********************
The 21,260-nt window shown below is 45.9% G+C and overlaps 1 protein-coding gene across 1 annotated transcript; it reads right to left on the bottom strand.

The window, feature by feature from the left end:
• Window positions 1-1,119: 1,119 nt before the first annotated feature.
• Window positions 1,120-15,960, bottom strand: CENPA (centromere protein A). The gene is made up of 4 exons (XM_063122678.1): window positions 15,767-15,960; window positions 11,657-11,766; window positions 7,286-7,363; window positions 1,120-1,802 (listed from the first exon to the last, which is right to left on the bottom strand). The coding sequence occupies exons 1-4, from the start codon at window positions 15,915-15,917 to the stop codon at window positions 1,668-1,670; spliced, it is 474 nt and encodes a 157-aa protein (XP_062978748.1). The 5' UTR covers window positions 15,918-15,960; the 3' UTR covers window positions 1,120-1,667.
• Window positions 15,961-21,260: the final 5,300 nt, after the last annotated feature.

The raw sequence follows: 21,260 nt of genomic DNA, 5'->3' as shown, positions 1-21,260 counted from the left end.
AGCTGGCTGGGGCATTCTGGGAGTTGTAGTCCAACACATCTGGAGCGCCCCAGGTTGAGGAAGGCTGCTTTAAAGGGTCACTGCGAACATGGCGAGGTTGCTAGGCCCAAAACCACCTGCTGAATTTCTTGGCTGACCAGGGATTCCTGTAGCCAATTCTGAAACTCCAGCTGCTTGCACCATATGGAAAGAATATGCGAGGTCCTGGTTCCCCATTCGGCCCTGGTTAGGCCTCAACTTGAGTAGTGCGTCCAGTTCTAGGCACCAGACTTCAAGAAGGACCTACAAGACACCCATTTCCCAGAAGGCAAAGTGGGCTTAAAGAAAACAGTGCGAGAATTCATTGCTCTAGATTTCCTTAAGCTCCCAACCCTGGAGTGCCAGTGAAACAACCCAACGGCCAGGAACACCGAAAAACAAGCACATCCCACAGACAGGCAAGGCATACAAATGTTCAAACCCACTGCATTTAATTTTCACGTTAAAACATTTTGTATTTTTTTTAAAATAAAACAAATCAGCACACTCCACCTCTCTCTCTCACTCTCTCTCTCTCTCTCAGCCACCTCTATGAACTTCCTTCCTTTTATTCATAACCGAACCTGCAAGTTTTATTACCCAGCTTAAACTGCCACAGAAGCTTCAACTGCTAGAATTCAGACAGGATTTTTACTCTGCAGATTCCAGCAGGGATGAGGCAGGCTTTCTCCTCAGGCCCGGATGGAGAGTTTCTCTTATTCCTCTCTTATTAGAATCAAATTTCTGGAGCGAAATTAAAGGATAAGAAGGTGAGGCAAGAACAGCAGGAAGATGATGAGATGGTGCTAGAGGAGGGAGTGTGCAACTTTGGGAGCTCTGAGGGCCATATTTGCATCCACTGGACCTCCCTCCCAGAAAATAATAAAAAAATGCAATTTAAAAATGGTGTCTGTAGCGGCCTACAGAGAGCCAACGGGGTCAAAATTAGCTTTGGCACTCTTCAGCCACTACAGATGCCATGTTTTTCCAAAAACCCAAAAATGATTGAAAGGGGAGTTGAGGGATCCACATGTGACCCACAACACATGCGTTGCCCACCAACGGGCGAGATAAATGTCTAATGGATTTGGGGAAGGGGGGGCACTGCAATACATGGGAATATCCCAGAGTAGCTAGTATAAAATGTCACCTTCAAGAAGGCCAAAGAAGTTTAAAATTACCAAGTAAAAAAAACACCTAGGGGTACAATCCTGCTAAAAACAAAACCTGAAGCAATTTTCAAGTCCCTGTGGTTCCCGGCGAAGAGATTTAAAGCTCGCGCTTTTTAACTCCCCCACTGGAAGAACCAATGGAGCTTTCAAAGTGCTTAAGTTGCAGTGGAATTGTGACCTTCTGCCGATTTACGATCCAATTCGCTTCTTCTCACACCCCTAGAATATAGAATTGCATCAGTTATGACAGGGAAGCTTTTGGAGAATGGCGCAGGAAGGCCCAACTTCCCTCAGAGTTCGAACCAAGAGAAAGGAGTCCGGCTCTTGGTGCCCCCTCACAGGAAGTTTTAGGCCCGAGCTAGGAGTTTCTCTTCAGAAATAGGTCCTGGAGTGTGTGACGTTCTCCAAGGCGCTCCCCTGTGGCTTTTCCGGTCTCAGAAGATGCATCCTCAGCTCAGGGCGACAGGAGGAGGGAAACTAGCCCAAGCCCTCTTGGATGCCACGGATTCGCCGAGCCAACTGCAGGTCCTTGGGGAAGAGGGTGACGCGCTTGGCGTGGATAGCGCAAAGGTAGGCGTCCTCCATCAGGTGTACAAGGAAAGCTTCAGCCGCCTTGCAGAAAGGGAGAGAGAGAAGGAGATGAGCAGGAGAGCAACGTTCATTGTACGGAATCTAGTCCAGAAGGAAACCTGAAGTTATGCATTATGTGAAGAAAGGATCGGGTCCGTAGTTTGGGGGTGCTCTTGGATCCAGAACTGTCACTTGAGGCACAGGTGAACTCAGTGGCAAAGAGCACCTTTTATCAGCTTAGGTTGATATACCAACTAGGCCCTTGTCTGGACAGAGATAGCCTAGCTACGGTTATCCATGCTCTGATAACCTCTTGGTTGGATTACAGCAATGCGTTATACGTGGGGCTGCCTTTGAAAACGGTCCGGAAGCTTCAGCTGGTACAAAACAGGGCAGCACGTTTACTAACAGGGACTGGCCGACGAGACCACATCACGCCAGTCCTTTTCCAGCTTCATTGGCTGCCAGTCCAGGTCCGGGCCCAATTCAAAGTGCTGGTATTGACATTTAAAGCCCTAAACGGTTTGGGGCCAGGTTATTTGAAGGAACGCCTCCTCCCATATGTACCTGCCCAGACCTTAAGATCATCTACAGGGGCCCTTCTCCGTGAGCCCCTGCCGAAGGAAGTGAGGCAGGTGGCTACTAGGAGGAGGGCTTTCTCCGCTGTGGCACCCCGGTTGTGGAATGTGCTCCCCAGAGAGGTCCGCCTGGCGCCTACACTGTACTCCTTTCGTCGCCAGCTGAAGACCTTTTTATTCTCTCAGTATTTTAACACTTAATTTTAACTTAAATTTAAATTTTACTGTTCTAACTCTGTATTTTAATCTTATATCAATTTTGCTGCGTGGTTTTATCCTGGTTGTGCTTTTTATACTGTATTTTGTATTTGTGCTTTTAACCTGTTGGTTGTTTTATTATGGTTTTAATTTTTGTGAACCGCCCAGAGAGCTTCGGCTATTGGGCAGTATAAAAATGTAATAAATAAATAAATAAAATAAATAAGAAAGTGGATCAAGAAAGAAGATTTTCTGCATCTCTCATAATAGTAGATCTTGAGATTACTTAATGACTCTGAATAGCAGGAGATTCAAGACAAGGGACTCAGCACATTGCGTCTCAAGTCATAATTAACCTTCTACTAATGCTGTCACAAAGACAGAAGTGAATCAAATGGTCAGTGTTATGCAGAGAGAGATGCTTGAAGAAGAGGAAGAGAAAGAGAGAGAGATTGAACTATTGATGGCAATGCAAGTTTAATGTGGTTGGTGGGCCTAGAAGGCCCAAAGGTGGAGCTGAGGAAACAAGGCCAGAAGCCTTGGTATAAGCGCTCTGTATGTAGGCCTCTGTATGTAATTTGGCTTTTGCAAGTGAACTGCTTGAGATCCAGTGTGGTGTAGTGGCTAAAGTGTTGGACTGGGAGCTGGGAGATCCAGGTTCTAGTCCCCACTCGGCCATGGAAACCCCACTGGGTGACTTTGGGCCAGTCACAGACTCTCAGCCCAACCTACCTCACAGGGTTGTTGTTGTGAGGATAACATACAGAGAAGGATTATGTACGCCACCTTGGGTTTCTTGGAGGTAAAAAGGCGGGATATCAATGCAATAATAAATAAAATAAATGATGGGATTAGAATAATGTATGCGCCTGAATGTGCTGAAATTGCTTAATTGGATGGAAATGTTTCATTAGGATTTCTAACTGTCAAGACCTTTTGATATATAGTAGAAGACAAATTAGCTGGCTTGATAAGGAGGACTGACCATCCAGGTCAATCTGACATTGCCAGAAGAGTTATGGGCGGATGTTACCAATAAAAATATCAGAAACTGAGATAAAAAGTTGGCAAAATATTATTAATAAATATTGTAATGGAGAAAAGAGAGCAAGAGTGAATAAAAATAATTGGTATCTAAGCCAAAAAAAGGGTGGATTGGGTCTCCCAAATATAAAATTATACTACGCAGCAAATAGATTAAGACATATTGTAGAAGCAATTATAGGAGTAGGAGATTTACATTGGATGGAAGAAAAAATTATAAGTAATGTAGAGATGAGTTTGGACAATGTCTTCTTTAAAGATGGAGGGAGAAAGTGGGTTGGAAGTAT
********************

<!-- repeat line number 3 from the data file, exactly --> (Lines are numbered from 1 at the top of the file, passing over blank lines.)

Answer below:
• Window positions 1-1,119: 1,119 nt before the first annotated feature.